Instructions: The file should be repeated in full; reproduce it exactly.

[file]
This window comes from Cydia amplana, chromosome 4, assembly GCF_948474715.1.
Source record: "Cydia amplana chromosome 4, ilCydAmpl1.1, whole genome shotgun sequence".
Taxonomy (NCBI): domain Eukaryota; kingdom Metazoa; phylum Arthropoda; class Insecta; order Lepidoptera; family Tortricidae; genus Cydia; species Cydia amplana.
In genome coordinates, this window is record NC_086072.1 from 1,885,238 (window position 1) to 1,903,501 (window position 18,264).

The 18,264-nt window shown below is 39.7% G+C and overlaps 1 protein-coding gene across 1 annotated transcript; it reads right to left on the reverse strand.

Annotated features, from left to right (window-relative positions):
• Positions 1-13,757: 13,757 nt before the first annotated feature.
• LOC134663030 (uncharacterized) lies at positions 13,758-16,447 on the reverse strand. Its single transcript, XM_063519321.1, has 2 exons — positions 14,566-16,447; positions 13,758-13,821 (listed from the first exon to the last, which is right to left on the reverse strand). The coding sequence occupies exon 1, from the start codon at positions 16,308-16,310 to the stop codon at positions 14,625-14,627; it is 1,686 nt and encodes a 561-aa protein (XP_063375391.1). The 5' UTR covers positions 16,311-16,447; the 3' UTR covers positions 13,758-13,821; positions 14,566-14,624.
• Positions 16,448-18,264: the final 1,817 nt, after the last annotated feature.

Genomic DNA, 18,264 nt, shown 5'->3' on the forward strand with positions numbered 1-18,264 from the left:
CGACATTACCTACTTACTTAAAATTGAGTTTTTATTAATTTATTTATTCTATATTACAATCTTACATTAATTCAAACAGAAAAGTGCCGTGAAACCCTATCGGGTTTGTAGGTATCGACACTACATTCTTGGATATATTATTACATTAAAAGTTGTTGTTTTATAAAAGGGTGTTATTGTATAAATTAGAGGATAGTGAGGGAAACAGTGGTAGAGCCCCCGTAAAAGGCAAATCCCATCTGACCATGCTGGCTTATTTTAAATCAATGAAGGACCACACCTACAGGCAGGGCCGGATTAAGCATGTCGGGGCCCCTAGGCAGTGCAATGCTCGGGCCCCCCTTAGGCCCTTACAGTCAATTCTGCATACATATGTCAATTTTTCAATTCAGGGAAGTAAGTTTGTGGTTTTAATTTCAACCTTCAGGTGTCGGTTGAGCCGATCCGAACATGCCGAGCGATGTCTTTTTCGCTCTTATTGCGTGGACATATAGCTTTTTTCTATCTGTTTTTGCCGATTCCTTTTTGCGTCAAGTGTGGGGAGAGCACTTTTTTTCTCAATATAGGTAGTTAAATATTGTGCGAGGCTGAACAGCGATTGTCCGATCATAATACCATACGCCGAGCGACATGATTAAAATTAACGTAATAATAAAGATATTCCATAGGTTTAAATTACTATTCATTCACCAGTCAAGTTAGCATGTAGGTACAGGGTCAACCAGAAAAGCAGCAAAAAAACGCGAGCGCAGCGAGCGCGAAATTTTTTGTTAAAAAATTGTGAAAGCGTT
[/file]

This window comes from Cydia amplana, chromosome 4, assembly GCF_948474715.1.
Source record: "Cydia amplana chromosome 4, ilCydAmpl1.1, whole genome shotgun sequence".
Taxonomy (NCBI): domain Eukaryota; kingdom Metazoa; phylum Arthropoda; class Insecta; order Lepidoptera; family Tortricidae; genus Cydia; species Cydia amplana.
In genome coordinates, this window is record NC_086072.1 from 1,885,238 (window position 1) to 1,903,501 (window position 18,264).

The 18,264-nt window shown below is 39.7% G+C and overlaps 1 protein-coding gene across 1 annotated transcript; it reads right to left on the reverse strand.

Annotated features, from left to right (window-relative positions):
• Positions 1-13,757: 13,757 nt before the first annotated feature.
• LOC134663030 (uncharacterized) lies at positions 13,758-16,447 on the reverse strand. Its single transcript, XM_063519321.1, has 2 exons — positions 14,566-16,447; positions 13,758-13,821 (listed from the first exon to the last, which is right to left on the reverse strand). The coding sequence occupies exon 1, from the start codon at positions 16,308-16,310 to the stop codon at positions 14,625-14,627; it is 1,686 nt and encodes a 561-aa protein (XP_063375391.1). The 5' UTR covers positions 16,311-16,447; the 3' UTR covers positions 13,758-13,821; positions 14,566-14,624.
• Positions 16,448-18,264: the final 1,817 nt, after the last annotated feature.

Genomic DNA, 18,264 nt, shown 5'->3' on the forward strand with positions numbered 1-18,264 from the left:
CGACATTACCTACTTACTTAAAATTGAGTTTTTATTAATTTATTTATTCTATATTACAATCTTACATTAATTCAAACAGAAAAGTGCCGTGAAACCCTATCGGGTTTGTAGGTATCGACACTACATTCTTGGATATATTATTACATTAAAAGTTGTTGTTTTATAAAAGGGTGTTATTGTATAAATTAGAGGATAGTGAGGGAAACAGTGGTAGAGCCCCCGTAAAAGGCAAATCCCATCTGACCATGCTGGCTTATTTTAAATCAATGAAGGACCACACCTACAGGCAGGGCCGGATTAAGCATGTCGGGGCCCCTAGGCAGTGCAATGCTCGGGCCCCCCTTAGGCCCTTACAGTCAATTCTGCATACATATGTCAATTTTTCAATTCAGGGAAGTAAGTTTGTGGTTTTAATTTCAACCTTCAGGTGTCGGTTGAGCCGATCCGAACATGCCGAGCGATGTCTTTTTCGCTCTTATTGCGTGGACATATAGCTTTTTTCTATCTGTTTTTGCCGATTCCTTTTTGCGTCAAGTGTGGGGAGAGCACTTTTTTTCTCAATATAGGTAGTTAAATATTGTGCGAGGCTGAACAGCGATTGTCCGATCATAATACCATACGCCGAGCGACATGATTAAAATTAACGTAATAATAAAGATATTCCATAGGTTTAAATTACTATTCATTCACCAGTCAAGTTAGCATGTAGGTACAGGGTCAACCAGAAAAGCAGCAAAAAAACGCGAGCGCAGCGAGCGCGAAATTTTTTGTTAAAAAATTGTGAAAGCGTT